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Conditional Probability Of Failure

Last updated: April 21, 2015

What Does Conditional Probability Of Failure Mean?

Conditional probability of failure is the probability that a specific item, such as a piece of equipment, material or system fails at a certain time interval. This is with the condition that the item has not yet failed at the current time.

This probability is calculated in order to determine the likelihood of hazard in a particular setting. It is best represented by a graph that represents the curve of the hazard rate.


Corrosionpedia Explains Conditional Probability Of Failure

The conditional probability of failure is highly beneficial in the field of reliability engineering. This is where the lifecycle management and dependability of products are analyzed. By having a measure of reliability, predicting the ability of components to function at stated time periods and environments can be easier and more efficient.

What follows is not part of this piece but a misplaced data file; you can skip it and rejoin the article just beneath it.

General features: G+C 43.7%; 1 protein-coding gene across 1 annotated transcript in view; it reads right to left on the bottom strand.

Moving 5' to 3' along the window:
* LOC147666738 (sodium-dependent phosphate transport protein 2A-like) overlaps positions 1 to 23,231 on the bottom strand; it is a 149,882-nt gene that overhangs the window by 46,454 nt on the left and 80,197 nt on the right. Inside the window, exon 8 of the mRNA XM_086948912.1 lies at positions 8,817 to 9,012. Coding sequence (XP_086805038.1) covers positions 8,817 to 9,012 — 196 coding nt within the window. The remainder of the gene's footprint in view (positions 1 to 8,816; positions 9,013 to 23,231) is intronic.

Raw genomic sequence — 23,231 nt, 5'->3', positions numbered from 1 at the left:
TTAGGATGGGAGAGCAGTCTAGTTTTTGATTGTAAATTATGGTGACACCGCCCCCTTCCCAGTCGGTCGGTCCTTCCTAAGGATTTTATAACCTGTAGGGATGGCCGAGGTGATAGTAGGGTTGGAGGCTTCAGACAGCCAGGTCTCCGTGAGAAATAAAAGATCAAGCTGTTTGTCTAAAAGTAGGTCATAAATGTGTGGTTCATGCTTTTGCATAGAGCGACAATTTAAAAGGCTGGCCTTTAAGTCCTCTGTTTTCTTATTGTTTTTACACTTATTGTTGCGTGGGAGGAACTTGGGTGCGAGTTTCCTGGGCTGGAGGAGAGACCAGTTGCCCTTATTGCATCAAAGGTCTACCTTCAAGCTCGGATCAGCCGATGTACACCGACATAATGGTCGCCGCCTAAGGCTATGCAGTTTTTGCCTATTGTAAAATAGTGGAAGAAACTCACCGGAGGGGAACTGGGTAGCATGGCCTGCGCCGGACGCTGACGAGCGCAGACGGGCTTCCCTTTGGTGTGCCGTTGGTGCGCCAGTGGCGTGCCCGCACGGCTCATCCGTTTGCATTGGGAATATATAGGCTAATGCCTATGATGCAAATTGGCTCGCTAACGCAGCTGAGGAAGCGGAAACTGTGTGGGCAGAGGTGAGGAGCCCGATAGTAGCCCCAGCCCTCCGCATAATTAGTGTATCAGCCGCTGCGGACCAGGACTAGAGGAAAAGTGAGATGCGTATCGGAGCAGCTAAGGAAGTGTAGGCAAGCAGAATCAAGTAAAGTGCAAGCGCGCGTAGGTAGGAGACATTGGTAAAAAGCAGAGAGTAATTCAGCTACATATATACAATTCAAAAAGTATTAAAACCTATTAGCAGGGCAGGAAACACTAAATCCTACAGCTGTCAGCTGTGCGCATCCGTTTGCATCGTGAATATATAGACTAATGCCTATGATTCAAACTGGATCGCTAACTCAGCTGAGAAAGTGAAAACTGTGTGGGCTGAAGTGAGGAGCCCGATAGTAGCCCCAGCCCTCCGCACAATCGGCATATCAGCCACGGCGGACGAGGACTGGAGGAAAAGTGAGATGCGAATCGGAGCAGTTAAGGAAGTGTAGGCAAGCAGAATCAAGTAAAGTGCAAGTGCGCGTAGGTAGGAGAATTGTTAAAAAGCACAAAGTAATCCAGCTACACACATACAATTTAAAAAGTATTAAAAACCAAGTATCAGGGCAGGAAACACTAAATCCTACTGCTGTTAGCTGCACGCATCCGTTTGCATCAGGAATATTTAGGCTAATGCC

This probability describes the failure frequency in terms of maintainability, availability and reliability, which plays a vital role in achieving cost effectiveness. This also helps promote safety of a system. Additionally, other areas such as failure costs resulting from repairs, spares, warranty claims and system downtime can be identified beforehand and prevented.

By having an idea about the probability of failure, reducing the rate of failure is highly possible. This can be gained over time, as earlier failures are corrected or eradicated. This can be applied in various fields such as in aeronautics or spacecraft engineering, where failure rates can significantly affect spacecraft lifetimes. Thus, engineers and operators should take this measure into consideration to preserve and prolong the lifespan of resources.


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